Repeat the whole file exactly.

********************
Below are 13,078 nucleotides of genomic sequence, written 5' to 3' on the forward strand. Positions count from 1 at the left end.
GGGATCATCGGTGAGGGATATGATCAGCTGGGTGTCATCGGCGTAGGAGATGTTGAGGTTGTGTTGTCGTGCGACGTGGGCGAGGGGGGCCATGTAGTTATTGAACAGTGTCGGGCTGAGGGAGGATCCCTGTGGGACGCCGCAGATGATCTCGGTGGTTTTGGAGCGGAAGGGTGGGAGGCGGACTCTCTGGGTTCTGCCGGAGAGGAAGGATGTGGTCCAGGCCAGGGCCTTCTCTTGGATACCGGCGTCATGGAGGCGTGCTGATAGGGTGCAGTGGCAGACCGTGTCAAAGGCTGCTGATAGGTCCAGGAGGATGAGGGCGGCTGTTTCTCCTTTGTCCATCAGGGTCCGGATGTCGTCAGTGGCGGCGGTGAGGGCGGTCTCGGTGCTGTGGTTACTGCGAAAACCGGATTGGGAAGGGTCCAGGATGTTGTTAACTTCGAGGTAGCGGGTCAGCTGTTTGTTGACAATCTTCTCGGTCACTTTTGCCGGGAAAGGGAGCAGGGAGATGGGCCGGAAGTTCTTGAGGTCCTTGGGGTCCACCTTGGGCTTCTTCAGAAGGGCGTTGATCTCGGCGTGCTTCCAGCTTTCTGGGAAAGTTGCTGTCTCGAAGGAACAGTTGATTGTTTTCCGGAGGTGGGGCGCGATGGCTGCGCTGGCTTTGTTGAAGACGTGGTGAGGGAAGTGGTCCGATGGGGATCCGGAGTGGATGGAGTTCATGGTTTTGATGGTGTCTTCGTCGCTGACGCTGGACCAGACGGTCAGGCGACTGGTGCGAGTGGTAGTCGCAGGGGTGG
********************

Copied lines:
Below are 13,078 nucleotides of genomic sequence, written 5' to 3' on the forward strand. Positions count from 1 at the left end.
GGGATCATCGGTGAGGGATATGATCAGCTGGGTGTCATCGGCGTAGGAGATGTTGAGGTTGTGTTGTCGTGCGACGTGGGCGAGGGGGGCCATGTAGTTATTGAACAGTGTCGGGCTGAGGGAGGATCCCTGTGGGACGCCGCAGATGATCTCGGTGGTTTTGGAGCGGAAGGGTGGGAGGCGGACTCTCTGGGTTCTGCCGGAGAGGAAGGATGTGGTCCAGGCCAGGGCCTTCTCTTGGATACCGGCGTCATGGAGGCGTGCTGATAGGGTGCAGTGGCAGACCGTGTCAAAGGCTGCTGATAGGTCCAGGAGGATGAGGGCGGCTGTTTCTCCTTTGTCCATCAGGGTCCGGATGTCGTCAGTGGCGGCGGTGAGGGCGGTCTCGGTGCTGTGGTTACTGCGAAAACCGGATTGGGAAGGGTCCAGGATGTTGTTAACTTCGAGGTAGCGGGTCAGCTGTTTGTTGACAATCTTCTCGGTCACTTTTGCCGGGAAAGGGAGCAGGGAGATGGGCCGGAAGTTCTTGAGGTCCTTGGGGTCCACCTTGGGCTTCTTCAGAAGGGCGTTGATCTCGGCGTGCTTCCAGCTTTCTGGGAAAGTTGCTGTCTCGAAGGAACAGTTGATTGTTTTCCGGAGGTGGGGCGCGATGGCTGCGCTGGCTTTGTTGAAGACGTGGTGAGGGAAGTGGTCCGATGGGGATCCGGAGTGGATGGAGTTCATGGTTTTGATGGTGTCTTCGTCGCTGACGCTGGACCAGACGGTCAGGCGACTGGTGCGAGTGGTAGTCGCAGGGGTGG